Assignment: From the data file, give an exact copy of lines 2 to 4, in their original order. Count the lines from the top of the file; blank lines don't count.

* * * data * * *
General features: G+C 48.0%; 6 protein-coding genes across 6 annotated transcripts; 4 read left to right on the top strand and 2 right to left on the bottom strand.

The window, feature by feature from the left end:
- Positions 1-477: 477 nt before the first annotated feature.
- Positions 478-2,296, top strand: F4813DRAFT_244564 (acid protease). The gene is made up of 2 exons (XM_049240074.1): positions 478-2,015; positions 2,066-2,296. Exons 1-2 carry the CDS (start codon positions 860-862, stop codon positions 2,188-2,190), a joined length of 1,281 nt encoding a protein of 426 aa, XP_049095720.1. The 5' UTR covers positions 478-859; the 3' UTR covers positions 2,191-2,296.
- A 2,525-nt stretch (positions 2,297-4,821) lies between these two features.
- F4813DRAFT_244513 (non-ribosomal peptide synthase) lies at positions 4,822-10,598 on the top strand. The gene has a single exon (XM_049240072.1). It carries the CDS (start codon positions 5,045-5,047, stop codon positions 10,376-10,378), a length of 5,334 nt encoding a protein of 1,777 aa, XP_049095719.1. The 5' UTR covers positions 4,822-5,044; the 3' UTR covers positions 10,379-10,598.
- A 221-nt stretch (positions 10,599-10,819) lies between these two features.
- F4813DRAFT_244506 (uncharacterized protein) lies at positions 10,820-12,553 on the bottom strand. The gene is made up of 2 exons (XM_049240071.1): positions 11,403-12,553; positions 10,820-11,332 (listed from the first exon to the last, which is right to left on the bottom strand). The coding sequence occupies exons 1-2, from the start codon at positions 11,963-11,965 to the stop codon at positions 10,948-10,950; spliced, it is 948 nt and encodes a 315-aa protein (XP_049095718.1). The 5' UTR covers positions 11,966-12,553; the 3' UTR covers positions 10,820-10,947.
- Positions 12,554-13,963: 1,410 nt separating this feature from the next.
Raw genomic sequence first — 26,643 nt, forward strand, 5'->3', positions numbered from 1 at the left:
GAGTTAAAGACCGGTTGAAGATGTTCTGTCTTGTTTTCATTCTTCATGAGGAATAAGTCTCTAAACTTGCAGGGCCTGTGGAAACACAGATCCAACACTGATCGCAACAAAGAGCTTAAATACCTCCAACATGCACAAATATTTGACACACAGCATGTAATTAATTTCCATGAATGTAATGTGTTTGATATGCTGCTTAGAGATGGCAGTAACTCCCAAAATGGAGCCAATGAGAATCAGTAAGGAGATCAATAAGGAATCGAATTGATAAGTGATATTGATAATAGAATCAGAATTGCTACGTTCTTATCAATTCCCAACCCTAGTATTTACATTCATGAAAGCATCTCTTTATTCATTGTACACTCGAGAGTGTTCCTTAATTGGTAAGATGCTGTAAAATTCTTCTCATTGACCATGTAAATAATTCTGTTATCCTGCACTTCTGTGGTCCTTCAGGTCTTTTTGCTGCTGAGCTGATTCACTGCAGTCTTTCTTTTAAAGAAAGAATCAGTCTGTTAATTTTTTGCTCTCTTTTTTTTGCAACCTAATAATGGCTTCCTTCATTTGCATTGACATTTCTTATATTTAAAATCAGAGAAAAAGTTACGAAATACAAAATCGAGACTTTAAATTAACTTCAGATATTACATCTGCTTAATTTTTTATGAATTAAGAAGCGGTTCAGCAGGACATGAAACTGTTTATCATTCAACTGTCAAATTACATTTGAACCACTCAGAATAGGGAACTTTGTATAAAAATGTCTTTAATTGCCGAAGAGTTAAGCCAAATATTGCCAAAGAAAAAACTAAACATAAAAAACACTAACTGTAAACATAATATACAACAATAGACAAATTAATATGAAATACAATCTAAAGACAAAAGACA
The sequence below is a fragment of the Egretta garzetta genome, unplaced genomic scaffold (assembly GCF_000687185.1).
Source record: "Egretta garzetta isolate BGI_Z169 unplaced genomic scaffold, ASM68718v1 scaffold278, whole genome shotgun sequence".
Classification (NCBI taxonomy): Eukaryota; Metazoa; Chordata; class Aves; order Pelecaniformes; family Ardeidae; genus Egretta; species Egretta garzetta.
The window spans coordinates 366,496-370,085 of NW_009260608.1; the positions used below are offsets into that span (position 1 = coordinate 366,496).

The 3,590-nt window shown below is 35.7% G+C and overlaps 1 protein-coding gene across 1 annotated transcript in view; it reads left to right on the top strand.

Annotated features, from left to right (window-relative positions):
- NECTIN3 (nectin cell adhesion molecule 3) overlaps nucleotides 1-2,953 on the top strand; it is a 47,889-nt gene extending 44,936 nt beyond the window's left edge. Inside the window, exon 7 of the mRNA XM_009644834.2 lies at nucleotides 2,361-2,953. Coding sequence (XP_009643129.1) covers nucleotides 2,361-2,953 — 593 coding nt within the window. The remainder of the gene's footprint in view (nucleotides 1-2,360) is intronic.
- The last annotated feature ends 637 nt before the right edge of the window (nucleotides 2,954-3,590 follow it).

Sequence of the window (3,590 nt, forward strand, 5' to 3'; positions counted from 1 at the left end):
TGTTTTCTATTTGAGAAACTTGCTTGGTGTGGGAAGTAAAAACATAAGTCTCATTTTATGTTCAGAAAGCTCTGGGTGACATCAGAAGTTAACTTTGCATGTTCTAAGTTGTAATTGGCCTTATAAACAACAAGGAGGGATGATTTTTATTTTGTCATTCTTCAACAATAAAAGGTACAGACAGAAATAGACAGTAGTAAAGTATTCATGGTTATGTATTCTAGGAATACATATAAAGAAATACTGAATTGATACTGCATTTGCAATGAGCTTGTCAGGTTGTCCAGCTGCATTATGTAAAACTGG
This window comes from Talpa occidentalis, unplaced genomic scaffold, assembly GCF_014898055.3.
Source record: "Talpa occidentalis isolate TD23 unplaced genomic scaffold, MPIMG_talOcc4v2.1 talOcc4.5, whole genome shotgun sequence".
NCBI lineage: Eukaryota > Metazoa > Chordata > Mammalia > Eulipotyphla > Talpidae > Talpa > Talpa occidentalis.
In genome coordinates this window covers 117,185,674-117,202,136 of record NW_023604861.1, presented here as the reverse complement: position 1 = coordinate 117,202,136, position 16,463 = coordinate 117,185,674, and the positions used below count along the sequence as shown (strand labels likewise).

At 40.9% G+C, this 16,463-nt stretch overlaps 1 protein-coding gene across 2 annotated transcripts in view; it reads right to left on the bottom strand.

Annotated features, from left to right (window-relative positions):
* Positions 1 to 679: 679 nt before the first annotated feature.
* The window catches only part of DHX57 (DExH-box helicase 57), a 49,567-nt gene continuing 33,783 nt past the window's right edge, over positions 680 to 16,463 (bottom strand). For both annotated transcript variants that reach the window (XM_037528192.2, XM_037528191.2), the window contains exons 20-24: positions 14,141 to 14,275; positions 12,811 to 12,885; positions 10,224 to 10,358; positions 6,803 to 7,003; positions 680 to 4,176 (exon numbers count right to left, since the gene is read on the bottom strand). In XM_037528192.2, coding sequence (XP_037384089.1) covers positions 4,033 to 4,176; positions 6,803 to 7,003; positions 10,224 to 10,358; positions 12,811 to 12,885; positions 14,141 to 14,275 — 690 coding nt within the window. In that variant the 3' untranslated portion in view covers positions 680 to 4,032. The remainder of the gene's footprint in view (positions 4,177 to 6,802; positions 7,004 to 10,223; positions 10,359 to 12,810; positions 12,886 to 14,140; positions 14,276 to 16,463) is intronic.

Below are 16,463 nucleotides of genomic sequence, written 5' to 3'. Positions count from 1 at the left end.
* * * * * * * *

The window, feature by feature from the left end:
- Positions 1-477: 477 nt before the first annotated feature.
- Positions 478-2,296, top strand: F4813DRAFT_244564 (acid protease). The gene is made up of 2 exons (XM_049240074.1): positions 478-2,015; positions 2,066-2,296. Exons 1-2 carry the CDS (start codon positions 860-862, stop codon positions 2,188-2,190), a joined length of 1,281 nt encoding a protein of 426 aa, XP_049095720.1. The 5' UTR covers positions 478-859; the 3' UTR covers positions 2,191-2,296.